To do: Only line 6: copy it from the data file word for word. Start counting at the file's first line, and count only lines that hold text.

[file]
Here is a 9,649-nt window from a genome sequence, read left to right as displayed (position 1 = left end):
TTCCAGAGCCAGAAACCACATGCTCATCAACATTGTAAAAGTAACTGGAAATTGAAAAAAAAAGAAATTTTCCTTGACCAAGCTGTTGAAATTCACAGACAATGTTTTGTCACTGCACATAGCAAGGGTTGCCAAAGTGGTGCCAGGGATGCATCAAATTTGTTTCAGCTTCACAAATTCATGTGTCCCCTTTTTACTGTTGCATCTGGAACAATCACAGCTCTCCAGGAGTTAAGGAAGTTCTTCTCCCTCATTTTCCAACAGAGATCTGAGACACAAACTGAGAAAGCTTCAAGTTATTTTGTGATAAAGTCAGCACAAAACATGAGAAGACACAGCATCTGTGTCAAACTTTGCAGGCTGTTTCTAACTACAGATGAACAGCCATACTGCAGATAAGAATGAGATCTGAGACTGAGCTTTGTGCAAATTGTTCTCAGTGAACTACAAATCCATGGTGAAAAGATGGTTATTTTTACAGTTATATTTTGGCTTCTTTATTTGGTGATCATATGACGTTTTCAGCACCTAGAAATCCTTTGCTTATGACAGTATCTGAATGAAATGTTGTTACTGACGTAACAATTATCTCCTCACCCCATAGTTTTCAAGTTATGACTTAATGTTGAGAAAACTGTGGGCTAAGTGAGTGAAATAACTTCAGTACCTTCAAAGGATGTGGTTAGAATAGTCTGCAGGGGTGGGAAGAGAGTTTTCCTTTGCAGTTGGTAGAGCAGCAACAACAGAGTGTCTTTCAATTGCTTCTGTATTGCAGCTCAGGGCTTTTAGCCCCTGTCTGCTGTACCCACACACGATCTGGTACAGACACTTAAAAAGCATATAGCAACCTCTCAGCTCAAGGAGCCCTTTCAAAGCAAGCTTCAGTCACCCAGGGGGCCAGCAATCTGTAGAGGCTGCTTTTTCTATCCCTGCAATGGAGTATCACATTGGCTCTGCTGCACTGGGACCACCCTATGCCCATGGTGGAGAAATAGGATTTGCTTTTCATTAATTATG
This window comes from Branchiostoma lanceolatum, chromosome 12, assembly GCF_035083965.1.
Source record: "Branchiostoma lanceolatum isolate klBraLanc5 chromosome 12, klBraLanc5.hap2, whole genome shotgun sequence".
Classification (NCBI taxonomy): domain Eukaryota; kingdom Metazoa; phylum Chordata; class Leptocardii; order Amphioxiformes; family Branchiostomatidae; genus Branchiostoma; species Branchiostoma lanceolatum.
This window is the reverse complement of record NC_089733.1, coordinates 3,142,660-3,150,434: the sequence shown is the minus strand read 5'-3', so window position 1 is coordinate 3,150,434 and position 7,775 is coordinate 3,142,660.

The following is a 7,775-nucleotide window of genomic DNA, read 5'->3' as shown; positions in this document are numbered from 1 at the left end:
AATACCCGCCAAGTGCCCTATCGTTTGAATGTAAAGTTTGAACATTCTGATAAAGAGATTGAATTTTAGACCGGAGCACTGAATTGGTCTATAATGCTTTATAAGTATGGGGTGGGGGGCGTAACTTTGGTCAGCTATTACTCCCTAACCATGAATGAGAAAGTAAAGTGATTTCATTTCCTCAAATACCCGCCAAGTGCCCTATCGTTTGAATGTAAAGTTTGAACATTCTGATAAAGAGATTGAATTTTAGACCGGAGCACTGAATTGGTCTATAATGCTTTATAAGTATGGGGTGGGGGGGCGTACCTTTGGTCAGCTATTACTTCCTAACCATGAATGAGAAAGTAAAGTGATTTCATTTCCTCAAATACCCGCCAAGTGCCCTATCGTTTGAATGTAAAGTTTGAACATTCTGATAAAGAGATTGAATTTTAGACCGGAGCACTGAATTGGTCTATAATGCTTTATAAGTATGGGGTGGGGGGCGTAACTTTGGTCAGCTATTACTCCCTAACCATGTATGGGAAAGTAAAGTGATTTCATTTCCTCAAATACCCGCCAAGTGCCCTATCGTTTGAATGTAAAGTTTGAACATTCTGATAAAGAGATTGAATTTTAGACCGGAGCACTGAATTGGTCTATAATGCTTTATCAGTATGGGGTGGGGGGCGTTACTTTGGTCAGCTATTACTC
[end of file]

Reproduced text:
This window is the reverse complement of record NC_089733.1, coordinates 3,142,660-3,150,434: the sequence shown is the minus strand read 5'-3', so window position 1 is coordinate 3,150,434 and position 7,775 is coordinate 3,142,660.